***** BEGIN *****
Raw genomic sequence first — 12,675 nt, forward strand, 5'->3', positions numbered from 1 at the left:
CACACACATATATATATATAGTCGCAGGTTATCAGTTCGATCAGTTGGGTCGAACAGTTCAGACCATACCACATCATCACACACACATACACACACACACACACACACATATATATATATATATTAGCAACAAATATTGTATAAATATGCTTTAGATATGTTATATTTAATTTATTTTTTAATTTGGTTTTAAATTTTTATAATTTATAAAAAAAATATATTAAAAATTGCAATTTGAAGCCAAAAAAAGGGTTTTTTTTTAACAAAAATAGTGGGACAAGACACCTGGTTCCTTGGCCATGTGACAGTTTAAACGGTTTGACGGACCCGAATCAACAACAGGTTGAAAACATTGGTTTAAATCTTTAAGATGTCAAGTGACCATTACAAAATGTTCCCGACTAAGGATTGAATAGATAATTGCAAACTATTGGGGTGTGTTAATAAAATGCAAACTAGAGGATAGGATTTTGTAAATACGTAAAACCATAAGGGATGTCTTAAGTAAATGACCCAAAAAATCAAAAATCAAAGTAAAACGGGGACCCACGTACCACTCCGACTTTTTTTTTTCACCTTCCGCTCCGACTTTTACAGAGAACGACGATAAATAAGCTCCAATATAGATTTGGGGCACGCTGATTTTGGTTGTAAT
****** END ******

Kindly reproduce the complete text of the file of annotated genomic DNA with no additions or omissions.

Raw genomic sequence first — 12,675 nt, forward strand, 5'->3', positions numbered from 1 at the left:
CACACACATATATATATATAGTCGCAGGTTATCAGTTCGATCAGTTGGGTCGAACAGTTCAGACCATACCACATCATCACACACACATACACACACACACACACACACATATATATATATATATTAGCAACAAATATTGTATAAATATGCTTTAGATATGTTATATTTAATTTATTTTTTAATTTGGTTTTAAATTTTTATAATTTATAAAAAAAATATATTAAAAATTGCAATTTGAAGCCAAAAAAAGGGTTTTTTTTTAACAAAAATAGTGGGACAAGACACCTGGTTCCTTGGCCATGTGACAGTTTAAACGGTTTGACGGACCCGAATCAACAACAGGTTGAAAACATTGGTTTAAATCTTTAAGATGTCAAGTGACCATTACAAAATGTTCCCGACTAAGGATTGAATAGATAATTGCAAACTATTGGGGTGTGTTAATAAAATGCAAACTAGAGGATAGGATTTTGTAAATACGTAAAACCATAAGGGATGTCTTAAGTAAATGACCCAAAAAATCAAAAATCAAAGTAAAACGGGGACCCACGTACCACTCCGACTTTTTTTTTTCACCTTCCGCTCCGACTTTTACAGAGAACGACGATAAATAAGCTCCAATATAGATTTGGGGCACGCTGATTTTGGTTGTAAT